As a health and fitness professional I get asked quite often what I eat.  I’m happy to tell people but just because my diet works for me does not mean it will work for another person.  Everyone has different genetics and different food sensitivities.  Everyone needs to figure out what works for them.  Start with a whole food diet and then try manipulating your macronutrient intake to see what works for you.  Pay close attention to how your body reacts to certain foods and keep a diary.  Be prepared to spend a bit of time figuring this out and don’t get frustrated.

Keep It Simple

Proper nutrition means eating natural foods in the correct amounts.  If you’re eating whole natural foods you won’t have that urge to binge because you’ll be supplying your body with what it needs.  Eat like you have to hunt and gather your food.  In other words, if food has been manipulated in a lab do not put it in your body.  Only eat what you could find in nature if there were no such things as grocery and convenience stores.

It may be tough to give up processed foods at first.  They’ve been made to be addictive!  Believe me though, the effort is totally worth it.  Don’t you want a healthy mind and body?

Fat Facts!

We absolutely need fat in our diet, but it has to be the healthy kind.  There’s a lot of confusion regarding fat.  We once believed that fat made us fat and many people cut fat out of their diet which resulted in poor health and weight gain.  Healthy fats are needed to build cell membranes, and the sheaths surrounding nerves.  They also help you absorb some vitamins and minerals and are essential for blood clotting and muscle movement.   Just make sure you’re getting the right fats in your diet.

Good Fat

Good fats are found in vegetables, nuts, seeds and fish.  The two types of good fat are called monounsaturated fat and polyunsaturated fat.

Sources of monounsaturated fats:

You’ll find monounsaturated fats in olive oil, peanut oil, safflower oil, sunflower oil, avocado and most nuts.

It became apparent that these fats are healthy when it was found that people in Greece and other parts of the Mediterranean region had a low rate of heart disease despite the fact that they ate a diet high in fat.  Their main source of fat is olive oil.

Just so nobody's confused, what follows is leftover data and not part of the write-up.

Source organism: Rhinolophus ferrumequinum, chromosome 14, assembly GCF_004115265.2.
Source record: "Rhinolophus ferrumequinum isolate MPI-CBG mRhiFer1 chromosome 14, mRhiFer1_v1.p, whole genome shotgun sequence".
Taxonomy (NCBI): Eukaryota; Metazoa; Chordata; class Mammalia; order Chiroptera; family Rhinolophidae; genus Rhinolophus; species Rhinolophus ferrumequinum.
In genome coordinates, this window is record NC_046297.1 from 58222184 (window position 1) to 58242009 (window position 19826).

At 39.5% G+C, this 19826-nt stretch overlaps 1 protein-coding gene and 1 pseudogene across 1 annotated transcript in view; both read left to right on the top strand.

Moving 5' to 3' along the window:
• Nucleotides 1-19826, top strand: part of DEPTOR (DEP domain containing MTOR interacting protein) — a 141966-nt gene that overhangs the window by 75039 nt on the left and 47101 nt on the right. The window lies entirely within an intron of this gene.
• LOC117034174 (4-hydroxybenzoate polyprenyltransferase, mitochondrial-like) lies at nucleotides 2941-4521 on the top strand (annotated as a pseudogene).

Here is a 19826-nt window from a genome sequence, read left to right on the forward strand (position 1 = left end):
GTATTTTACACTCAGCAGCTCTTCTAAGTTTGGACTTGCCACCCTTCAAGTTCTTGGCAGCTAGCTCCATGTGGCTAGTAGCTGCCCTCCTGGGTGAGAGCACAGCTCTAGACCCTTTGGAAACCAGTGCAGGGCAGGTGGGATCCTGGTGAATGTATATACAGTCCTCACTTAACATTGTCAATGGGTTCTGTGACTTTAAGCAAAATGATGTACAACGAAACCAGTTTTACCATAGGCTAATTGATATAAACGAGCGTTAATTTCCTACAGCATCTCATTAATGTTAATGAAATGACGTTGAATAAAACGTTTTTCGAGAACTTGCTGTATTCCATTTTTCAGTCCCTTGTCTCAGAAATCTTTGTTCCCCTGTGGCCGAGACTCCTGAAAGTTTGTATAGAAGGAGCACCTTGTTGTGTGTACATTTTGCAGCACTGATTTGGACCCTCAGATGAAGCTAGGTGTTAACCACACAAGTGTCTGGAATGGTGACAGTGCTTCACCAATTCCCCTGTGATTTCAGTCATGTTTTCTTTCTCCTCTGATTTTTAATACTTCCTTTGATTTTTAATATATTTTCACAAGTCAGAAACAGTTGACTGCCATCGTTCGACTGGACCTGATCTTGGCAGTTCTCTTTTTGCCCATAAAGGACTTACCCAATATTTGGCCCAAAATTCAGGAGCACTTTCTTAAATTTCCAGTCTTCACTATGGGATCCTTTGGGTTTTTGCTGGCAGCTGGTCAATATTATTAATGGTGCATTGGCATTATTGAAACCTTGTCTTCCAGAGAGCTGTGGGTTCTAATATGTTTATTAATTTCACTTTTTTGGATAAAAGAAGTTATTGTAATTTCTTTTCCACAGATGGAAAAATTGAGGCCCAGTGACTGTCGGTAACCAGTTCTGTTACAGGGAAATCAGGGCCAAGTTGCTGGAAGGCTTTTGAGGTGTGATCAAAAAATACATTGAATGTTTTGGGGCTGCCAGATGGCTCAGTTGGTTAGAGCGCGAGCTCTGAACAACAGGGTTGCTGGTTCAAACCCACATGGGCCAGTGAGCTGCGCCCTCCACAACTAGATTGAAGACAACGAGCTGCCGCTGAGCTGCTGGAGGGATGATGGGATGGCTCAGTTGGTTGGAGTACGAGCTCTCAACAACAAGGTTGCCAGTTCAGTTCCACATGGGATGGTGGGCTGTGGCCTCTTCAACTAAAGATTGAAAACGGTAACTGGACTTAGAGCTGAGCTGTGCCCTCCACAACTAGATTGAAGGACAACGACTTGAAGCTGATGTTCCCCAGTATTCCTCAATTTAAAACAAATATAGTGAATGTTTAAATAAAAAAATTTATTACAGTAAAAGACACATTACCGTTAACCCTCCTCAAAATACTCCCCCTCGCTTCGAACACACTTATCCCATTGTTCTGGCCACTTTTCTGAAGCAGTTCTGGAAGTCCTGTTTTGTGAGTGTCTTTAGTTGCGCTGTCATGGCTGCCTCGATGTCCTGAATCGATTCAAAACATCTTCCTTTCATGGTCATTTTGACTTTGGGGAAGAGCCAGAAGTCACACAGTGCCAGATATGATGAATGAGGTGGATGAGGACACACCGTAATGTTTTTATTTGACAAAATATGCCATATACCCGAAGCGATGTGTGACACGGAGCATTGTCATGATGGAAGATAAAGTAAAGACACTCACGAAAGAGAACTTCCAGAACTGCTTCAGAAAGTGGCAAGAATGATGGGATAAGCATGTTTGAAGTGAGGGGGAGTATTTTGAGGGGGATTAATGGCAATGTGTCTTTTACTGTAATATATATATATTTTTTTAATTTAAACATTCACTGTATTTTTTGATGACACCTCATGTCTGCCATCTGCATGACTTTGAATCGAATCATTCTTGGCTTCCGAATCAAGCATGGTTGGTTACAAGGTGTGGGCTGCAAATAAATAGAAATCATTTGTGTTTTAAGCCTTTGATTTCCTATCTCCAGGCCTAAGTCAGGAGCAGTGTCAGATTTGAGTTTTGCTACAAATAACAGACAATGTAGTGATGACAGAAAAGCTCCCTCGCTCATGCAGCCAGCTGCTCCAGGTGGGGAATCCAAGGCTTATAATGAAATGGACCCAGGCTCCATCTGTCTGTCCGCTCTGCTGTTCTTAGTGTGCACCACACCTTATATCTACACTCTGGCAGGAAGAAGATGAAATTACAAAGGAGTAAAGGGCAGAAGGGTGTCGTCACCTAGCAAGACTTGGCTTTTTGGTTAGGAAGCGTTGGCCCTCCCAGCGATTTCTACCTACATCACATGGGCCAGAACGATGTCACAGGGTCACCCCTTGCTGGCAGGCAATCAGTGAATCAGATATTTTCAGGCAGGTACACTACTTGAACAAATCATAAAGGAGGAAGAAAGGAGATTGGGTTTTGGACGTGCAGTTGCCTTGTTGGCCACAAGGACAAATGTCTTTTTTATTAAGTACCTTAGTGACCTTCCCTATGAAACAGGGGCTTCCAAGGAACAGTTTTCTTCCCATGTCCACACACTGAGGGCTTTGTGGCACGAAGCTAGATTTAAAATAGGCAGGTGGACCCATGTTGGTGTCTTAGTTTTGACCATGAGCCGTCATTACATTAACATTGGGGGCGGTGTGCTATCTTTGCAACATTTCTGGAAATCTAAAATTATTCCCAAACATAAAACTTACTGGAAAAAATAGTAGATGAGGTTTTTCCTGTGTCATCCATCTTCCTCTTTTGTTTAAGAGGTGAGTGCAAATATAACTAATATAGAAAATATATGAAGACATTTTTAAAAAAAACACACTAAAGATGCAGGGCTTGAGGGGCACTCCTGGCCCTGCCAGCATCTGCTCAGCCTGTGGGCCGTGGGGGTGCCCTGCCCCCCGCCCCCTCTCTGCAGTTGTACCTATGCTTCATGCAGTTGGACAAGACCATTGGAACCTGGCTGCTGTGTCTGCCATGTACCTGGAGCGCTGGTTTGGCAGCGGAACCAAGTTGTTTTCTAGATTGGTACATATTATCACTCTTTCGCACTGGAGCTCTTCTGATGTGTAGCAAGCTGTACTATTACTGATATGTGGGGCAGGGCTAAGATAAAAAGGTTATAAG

There is no recommended daily intake of monounsaturated fats, but the Institute of Medicine recommends using mono and polyunsaturated fats as much as possible to replace saturated and trans fats.

Sources of polyunsaturated fats:

Polyunsaturated fats are essential fats which means they are required for normal body function but  your body can’t make them.  You have to get them from your diet.  Good sources include flax seeds, walnuts, and fatty fish such as salmon, mackerel and sardines.

Bad Fat

The absolute worst type of fat is trans fat.  It’s the byproduct of a process called hydrogenation which basically turns healthy oils into solids to prevent them from going rancid.  If you see ‘partially hydrogenated oil’ on the label DO NOT EAT IT!  That’s just a fancy term for trans fat.

Trans fats are found in such things as solid margarine, vegetable shortening, commercial cookies and pastries and fast food French fries.  These unhealthy fats increase the amount of harmful LDL cholesterol in your blood and decreases the amount of beneficial HDL.  They also create inflammation which is linked to stroke, heart disease, diabetes as well as many other chronic conditions.  It also contributes to insulin resistance which can lead to type 2 diabetes.

Scary fact: Research from the Harvard School of Public Health showed that every 2% of calories from trans fat consumed daily, the risk of heart disease rises by 23%!  There are no health benefits from consuming any trans fats in your diet so stay away from them!

Not Bad But Maybe Not The Best Fat

Saturated fats are kind of in between.  These are solid at room temperature.  Sources of saturated fats are red meat, cheese, butter, coconut oil and many commercially prepared baked goods.

Eating a lot of saturated fat can increase your total cholesterol, most of it being LDL, which can lead to blockages in arteries.  However, it was actually found that there was not enough evidence to conclude that saturated fat increases the risk of heart disease.  Most nutrition experts recommend keeping total consumption to no more that 10% of your calories.

Eat Fat To Be Healthy!

Just like healthy proteins and carbs, your body needs healthy fats.  Eat the healthy ones so your body functions properly and stay away from trans fats aka partially hydrogenated oils.